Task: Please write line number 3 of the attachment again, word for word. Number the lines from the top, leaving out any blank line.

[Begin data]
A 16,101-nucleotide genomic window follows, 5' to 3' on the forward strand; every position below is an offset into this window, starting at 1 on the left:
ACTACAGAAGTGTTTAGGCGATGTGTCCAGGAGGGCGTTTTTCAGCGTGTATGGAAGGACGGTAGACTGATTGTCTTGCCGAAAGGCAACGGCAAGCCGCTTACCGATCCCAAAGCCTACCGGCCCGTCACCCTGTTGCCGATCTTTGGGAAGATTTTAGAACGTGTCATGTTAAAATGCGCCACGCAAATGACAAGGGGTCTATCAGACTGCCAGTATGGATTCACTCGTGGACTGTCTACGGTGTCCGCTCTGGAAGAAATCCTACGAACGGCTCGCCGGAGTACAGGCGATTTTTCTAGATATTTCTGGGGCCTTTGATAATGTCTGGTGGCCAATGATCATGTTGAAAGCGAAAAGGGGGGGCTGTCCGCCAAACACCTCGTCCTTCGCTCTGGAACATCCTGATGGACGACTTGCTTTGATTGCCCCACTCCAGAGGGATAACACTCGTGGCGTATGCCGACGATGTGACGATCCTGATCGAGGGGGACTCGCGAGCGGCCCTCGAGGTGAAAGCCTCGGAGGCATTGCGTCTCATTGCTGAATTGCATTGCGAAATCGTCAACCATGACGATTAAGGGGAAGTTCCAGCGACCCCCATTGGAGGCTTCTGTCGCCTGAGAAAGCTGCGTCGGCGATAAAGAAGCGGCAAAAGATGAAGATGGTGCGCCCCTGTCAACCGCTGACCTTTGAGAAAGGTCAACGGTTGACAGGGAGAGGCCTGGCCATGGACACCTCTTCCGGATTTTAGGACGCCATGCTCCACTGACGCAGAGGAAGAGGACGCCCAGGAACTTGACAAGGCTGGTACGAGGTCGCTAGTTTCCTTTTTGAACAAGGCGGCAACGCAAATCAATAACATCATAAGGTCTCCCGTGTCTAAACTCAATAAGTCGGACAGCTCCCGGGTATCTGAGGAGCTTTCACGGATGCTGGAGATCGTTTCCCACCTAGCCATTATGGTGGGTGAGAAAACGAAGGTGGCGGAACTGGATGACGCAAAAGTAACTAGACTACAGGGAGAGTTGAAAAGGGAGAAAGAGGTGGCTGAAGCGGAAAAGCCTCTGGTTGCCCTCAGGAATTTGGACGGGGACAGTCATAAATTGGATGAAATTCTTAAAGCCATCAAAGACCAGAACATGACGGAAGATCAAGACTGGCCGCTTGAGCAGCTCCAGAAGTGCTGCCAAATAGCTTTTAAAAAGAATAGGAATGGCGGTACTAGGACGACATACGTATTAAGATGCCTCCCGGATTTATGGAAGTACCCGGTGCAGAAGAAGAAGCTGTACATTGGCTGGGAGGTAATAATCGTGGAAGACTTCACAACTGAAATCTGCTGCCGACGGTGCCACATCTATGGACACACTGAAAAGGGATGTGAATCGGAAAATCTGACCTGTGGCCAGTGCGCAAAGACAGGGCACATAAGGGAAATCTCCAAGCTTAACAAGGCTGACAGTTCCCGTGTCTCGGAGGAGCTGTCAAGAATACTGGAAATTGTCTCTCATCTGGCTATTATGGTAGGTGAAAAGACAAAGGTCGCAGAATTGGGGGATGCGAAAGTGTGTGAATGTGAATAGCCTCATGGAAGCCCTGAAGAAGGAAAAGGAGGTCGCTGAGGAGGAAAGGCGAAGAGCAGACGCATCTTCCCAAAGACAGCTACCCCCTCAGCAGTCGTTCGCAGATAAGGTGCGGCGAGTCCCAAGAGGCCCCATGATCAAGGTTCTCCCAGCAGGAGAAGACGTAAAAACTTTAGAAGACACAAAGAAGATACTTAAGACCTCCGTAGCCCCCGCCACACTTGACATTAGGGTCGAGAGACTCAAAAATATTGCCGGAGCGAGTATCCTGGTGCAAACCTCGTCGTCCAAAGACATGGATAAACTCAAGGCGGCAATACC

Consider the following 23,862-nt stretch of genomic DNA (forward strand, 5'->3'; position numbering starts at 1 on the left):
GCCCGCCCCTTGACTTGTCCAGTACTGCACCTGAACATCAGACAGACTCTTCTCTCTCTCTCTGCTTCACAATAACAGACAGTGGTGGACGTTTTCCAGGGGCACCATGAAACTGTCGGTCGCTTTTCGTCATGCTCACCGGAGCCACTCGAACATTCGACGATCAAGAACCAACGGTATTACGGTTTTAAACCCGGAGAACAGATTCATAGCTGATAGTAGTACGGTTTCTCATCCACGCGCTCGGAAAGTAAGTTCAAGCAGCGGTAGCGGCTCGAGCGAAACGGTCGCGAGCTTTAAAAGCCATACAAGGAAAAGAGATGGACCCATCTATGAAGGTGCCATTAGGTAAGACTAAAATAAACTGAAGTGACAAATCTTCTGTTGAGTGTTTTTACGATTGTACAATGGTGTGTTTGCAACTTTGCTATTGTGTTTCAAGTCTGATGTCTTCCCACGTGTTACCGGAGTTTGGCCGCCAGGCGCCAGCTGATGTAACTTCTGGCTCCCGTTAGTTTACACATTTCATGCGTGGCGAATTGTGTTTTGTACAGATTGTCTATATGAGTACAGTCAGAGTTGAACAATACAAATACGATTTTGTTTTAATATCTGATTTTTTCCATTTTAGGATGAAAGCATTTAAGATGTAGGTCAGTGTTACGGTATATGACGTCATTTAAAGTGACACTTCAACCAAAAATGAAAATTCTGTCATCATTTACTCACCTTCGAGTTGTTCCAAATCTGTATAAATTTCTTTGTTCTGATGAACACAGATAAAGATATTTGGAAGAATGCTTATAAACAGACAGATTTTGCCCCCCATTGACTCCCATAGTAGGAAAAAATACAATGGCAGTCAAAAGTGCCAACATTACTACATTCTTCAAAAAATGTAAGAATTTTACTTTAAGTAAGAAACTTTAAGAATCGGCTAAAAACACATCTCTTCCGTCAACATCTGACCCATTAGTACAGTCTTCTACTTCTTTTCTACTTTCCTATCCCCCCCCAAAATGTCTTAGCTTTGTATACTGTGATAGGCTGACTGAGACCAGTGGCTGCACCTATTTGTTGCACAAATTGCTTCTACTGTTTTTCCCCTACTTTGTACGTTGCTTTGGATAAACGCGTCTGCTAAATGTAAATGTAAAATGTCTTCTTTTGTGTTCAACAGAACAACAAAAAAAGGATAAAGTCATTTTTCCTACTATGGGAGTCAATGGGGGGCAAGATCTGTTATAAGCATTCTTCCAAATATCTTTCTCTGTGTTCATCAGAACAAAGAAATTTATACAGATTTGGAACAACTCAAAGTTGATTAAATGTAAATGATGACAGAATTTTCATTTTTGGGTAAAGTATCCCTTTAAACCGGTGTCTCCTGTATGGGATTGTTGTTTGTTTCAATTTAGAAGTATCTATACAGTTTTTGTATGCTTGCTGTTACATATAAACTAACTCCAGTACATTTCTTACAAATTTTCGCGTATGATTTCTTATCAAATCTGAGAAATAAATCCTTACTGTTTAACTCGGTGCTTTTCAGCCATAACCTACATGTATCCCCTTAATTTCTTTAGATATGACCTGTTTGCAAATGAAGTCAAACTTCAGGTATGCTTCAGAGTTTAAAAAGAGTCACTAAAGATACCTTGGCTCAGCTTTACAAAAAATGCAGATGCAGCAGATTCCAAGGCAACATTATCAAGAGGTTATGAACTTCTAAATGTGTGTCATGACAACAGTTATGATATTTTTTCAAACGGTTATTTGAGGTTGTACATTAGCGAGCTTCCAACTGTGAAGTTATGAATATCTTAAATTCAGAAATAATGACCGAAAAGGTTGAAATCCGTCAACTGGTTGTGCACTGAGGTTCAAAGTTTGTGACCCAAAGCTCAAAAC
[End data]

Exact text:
Consider the following 23,862-nt stretch of genomic DNA (forward strand, 5'->3'; position numbering starts at 1 on the left):